Black Hat's Future Is The PastBlack Hat has changed a lot over the years. Now, more than ever, we need it to stick to its roots
I still remember the first time I attended Black Hat. It was back when I was still working for Gartner, and at the time was considered a "rogue" conference that bordered on the illegal due to its occasional inclusion of former convicted hackers on the speaking agenda. Good, clean, white-collar analysts from Gartner most definitely weren't supposed to mingle with the underground, even those of us with hacker roots.
It took all of a nanosecond at the event to realize how wrong those characterizations were, and since then, Black Hat has become such a fixture on my annual calendar that even eighth cousins, thrice removed, know better than to try and schedule anything that week. Black Hat has grown into one of the most significant events in security: one that plays a nearly unique role in our industry by bridging the gap between enterprise security professionals and the researcher/hacker community.
But with this expansion comes the inevitable growing pains. After spending last week at Black Hat (and Def Con), I think the future of the conference will be a return to the core principles it was created for -- not, as my partner Mike Rothman suggests, a choice between focusing on the research or targeting CISOs. In my mind, it needs to do both.
(Mike and I may work together, but we don't censor at Securosis. We don't have any problem airing our dirty laundry in public and letting you decide who you agree with.)
Black Hat originally started as a way to bring the research of Def Con to enterprise and government IT security professionals. Not everyone can get approval to spend a weekend in Vegas at the world's biggest hacker conference, so founder Jeff Moss spun up a separate, related, event more-fitting a corporate and agency crowd. The core concept of Black Hat was to take the best of the research from the hacker community to the enterprise and government world. We have other enterprise security conferences, and other hacker cons, but Black Hat is one of the only to deliberately bridge these communities. (And yes, I know I'm being a bit idealistic here).
After spending last week at both events, it's clear a lot has changed. There's still some great research, but today's economics now drive some of the most important behind government, corporate, or criminal walls. More attendees are higher up on the corporate food chain, and the appeal isn't just to the front-line technical defenders. (We had 130 CISO in the Executive Briefing session I moderated the day before the main conference, with a substantial waiting list.) The vendor floor is an actual room, not a bunch of booths crammed into a crowded hallway. For the first time there was a defense track, which was often standing-room only, even in sessions where the technical content was weaker.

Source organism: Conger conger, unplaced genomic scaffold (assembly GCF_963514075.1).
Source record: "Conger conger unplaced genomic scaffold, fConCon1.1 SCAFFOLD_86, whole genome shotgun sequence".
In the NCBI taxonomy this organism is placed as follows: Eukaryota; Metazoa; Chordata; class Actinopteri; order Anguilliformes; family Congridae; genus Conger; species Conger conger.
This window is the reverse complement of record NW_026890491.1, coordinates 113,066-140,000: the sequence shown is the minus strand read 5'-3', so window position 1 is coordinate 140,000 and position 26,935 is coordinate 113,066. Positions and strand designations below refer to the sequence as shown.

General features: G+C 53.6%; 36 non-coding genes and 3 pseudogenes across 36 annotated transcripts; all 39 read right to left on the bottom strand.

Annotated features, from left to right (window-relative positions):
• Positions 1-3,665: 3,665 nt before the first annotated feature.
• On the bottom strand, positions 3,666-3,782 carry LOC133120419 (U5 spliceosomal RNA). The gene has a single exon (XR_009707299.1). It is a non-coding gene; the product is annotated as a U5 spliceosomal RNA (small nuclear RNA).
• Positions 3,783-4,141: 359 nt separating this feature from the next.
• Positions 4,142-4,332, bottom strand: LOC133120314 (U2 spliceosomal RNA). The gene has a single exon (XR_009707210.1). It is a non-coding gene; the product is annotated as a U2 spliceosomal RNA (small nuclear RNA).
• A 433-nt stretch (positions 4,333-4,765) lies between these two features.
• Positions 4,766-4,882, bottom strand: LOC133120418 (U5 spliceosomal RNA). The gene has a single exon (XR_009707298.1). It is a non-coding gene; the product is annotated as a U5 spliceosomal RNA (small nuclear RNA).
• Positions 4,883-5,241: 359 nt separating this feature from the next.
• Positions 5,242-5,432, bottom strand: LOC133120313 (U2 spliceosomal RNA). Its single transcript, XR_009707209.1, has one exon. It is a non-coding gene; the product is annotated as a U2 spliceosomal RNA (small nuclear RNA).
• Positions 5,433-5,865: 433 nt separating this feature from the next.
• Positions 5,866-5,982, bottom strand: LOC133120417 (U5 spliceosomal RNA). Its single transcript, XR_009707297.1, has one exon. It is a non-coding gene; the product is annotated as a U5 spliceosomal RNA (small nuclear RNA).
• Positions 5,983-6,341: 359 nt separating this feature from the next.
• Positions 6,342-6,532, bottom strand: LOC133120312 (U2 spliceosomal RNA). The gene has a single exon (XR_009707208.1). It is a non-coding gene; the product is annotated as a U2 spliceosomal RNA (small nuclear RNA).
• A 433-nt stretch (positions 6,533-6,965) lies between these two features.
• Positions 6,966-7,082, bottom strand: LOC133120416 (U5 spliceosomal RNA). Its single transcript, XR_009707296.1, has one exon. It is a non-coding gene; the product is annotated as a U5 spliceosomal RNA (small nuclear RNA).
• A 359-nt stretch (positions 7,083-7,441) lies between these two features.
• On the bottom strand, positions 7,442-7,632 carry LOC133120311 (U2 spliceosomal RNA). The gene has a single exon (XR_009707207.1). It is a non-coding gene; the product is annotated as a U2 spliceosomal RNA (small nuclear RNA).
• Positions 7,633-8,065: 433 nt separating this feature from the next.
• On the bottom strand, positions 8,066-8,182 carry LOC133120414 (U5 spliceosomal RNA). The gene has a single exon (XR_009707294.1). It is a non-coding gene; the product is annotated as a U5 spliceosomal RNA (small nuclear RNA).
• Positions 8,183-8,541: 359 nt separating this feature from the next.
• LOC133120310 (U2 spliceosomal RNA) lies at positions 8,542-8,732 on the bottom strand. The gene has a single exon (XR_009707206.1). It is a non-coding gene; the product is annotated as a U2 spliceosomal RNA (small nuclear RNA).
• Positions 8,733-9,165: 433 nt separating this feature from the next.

While Black Hat was originally established to bring offensive research to defenders, in many ways for much of its existence it was by researchers for researchers, with defenders as more of an afterthought there to pay the bills (at the Briefings at least, not the Trainings classes held beforehand). As the conference has grown, especially in the past few years, and garnered more corporate attention, the pressure is on to figure out exactly where it fits.
I agree with Mike that Black Hat sits at a crossroads. The audience is changing, the content is changing, and the world around it is changing. But while Mike (and he isn't alone) thinks the conference needs to focus more on researchers or directors and executives, I think the real opportunity is for Black Hat to return to its roots and serve first and foremost as a conduit to bring (mostly) hard-core offensive research to defensive security professionals and executives.
This is no easy task. The only way to pull it off is to continue to appeal to both those generating offensive research and the defenders. And to do so with intense technological depth that is also translated into terms mere humans can understand and use to make security decisions, without watering it down. To focus on the research first, not the "scene," but to do so in a way that is both respectful and appealing to the community that has sustained it for so long. Even to include vendors (on the show floor) but without having them fill their booths with marketeers instead of engineers.
Now, more than ever, we need a place where offensive and defensive researchers, corporate IT pros, government defenders, and CISOs can share the same halls and focus on the latest and best research, technology, and trends. That's why Black Hat first started, and I personally think that's where we need it to go.
Rich Mogull is is founder of Securosis LLC and a former security industry analyst for Gartner